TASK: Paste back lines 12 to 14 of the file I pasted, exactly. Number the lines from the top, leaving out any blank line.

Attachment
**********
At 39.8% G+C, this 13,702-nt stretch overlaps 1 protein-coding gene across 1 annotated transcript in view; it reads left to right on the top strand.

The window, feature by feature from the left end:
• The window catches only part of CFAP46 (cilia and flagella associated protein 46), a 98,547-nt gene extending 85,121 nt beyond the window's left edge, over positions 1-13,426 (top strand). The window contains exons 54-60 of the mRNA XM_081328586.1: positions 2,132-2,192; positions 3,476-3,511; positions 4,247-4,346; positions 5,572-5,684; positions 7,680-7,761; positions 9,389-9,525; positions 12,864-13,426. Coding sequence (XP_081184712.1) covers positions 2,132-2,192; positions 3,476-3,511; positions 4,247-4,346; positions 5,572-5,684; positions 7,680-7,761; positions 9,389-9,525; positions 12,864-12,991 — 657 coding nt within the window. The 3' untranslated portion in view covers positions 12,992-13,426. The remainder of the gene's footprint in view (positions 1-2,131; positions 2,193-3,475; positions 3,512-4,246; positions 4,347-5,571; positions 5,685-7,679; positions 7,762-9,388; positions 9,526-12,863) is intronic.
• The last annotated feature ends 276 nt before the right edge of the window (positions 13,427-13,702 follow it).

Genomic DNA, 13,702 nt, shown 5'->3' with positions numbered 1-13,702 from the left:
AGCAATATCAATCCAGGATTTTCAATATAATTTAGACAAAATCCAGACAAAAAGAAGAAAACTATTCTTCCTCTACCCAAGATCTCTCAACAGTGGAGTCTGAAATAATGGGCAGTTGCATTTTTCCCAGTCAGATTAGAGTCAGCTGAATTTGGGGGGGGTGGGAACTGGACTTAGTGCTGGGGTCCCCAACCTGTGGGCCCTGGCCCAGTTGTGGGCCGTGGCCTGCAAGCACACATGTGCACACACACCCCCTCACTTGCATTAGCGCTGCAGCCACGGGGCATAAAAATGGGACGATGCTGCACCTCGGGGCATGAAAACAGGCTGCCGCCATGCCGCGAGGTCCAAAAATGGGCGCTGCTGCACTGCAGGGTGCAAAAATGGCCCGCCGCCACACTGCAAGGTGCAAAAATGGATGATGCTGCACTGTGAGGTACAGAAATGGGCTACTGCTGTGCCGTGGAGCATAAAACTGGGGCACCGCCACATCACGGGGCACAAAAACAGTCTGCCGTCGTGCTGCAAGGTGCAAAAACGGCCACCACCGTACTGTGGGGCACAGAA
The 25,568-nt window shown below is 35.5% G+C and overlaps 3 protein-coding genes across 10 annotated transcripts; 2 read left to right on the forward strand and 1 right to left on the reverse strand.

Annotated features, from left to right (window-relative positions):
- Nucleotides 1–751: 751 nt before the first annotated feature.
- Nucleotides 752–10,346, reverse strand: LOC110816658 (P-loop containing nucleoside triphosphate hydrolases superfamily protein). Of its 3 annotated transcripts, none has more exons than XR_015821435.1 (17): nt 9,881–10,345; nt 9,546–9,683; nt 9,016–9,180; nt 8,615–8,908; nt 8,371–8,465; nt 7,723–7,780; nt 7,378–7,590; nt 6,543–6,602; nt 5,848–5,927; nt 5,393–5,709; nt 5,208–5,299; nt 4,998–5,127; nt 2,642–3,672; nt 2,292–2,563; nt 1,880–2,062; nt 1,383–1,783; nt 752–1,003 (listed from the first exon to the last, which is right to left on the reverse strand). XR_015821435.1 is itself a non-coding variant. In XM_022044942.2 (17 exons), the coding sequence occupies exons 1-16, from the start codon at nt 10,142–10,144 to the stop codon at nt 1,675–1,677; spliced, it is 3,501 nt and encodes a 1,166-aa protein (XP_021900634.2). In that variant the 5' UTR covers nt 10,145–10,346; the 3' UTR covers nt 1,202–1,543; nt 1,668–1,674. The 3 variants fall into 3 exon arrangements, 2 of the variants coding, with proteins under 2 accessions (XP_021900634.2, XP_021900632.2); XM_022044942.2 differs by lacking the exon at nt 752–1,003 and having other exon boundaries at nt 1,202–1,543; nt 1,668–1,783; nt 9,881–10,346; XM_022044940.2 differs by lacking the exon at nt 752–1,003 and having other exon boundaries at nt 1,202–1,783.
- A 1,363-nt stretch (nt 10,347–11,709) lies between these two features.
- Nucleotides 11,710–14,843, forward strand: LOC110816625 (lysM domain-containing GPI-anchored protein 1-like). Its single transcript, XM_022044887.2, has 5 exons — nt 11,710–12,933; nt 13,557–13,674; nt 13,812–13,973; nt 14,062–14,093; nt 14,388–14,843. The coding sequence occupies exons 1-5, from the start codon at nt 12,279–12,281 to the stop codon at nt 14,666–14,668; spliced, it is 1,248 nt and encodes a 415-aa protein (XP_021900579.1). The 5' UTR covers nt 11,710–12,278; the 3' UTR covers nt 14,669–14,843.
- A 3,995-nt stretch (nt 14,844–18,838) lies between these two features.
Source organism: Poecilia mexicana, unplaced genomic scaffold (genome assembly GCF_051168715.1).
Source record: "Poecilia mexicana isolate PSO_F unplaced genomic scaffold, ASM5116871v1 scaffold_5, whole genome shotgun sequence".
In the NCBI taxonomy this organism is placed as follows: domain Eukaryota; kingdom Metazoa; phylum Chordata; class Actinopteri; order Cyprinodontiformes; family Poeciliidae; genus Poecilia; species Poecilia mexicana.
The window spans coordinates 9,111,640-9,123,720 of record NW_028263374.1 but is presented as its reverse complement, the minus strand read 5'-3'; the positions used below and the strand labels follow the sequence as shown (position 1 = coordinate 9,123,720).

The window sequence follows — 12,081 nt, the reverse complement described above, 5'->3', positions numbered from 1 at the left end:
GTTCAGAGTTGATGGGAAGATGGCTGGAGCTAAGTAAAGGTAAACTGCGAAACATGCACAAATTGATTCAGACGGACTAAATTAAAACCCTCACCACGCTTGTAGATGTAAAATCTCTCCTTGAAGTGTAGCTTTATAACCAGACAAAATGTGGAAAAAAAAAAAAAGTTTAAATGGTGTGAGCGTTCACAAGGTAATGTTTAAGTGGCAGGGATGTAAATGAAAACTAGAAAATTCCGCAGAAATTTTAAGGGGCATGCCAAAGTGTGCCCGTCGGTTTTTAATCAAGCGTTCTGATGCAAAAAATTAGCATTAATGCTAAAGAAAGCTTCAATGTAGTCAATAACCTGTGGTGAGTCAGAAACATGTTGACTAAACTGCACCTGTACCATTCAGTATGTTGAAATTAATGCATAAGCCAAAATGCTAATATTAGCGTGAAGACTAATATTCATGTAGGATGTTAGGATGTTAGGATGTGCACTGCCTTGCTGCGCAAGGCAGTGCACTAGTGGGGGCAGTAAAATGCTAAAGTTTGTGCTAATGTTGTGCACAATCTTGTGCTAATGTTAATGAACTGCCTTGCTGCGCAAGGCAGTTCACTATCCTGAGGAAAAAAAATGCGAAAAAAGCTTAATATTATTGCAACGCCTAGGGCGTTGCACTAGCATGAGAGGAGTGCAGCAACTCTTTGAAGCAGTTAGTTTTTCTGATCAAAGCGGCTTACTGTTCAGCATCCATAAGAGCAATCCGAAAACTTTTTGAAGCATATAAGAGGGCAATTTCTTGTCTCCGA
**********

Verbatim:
- Nucleotides 11,710–14,843, forward strand: LOC110816625 (lysM domain-containing GPI-anchored protein 1-like). Its single transcript, XM_022044887.2, has 5 exons — nt 11,710–12,933; nt 13,557–13,674; nt 13,812–13,973; nt 14,062–14,093; nt 14,388–14,843. The coding sequence occupies exons 1-5, from the start codon at nt 12,279–12,281 to the stop codon at nt 14,666–14,668; spliced, it is 1,248 nt and encodes a 415-aa protein (XP_021900579.1). The 5' UTR covers nt 11,710–12,278; the 3' UTR covers nt 14,669–14,843.
- A 3,995-nt stretch (nt 14,844–18,838) lies between these two features.
Source organism: Poecilia mexicana, unplaced genomic scaffold (genome assembly GCF_051168715.1).